HomePage | Recent changes | View source | Discuss this page | Page history | Log in |

Printable version | Disclaimers | Privacy policy

Deuterium is a stable isotope of Hydrogen with a natural abundance of one part in 7000 parts of hydrogen. The nucleus of deuterium has one proton and one neutron, whereas a normal hydrogen nucleus has just has one proton.

Discovered in 1931 by Harold Clayton Urey, a chemist at Columbia University, for which he earned the Nobel prize in chemistry in 1934.

It is useful in nuclear fusion reactions, along with tritium, because of the larger rate of reaction (or cross section) and high energy yield of the D-T reaction. Deuterium can replace the normal hydrogen in water molecules to form heavy water (D2O), which was a source of some concerns during World War II, as Germany was known to have conducted experiments that could have created the first hydrogen bomb. This lead to an important Allied special forces operation to destroy a Deuterium production facility in Norway.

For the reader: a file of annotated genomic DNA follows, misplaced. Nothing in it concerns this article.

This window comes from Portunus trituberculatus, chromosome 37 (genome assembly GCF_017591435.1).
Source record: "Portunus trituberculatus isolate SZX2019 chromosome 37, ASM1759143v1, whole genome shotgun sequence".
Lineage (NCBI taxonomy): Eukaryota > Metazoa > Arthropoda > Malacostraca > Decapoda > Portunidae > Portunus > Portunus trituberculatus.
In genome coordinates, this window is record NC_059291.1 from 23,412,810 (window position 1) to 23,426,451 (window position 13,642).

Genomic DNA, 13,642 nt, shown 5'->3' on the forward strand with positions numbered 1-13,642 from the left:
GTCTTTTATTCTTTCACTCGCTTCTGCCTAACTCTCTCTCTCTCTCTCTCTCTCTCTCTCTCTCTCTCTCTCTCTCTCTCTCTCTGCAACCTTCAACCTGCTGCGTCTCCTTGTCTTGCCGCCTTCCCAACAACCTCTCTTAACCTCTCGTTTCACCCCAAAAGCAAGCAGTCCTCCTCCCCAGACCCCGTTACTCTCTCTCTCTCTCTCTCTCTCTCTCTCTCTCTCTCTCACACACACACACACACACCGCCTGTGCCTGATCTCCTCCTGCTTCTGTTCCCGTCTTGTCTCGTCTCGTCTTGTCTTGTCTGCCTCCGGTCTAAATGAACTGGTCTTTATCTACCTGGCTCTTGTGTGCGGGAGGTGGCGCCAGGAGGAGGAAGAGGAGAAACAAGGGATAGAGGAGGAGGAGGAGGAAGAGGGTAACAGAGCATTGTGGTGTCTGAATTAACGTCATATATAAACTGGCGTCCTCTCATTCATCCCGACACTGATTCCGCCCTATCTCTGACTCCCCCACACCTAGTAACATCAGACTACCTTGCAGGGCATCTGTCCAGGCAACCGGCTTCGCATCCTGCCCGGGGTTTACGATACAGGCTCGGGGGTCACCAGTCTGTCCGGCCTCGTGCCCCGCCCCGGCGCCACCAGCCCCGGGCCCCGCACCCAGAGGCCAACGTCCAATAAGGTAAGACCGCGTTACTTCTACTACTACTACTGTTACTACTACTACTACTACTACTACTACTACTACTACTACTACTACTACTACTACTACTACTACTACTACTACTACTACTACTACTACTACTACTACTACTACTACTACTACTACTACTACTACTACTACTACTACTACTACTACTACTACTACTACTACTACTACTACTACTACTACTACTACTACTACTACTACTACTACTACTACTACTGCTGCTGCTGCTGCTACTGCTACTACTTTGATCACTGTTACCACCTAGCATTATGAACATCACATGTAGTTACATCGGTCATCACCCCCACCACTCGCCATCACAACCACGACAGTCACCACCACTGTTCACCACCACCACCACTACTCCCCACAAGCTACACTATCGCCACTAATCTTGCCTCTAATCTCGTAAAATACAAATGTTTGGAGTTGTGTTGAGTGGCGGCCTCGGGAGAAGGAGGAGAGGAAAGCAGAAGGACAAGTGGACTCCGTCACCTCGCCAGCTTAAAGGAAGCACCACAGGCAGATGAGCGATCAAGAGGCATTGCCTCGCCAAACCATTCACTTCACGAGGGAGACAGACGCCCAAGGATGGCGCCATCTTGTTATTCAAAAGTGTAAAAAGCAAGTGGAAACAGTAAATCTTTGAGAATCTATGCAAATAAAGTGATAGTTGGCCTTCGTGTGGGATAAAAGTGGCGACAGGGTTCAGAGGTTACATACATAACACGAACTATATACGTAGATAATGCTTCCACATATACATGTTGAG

Deuterium is frequently used in biochemistry as a tracer to study reaction pathways in cell metabolism because chemically it behaves identically to ordinary hydrogen, however it can be distinguished from ordinary hydrogen by its mass. Biochemical reactions involving hydrogen can therefore be traced by using deuterium instead. Also, because of its greater mass, chemical reactions involving deuterium tend to occur at a slower rate than the corresponding reactions involving ordinary hydrogen.

Canada is the world's leading producer of Deuterium as it is a by product of the CANDU reactor.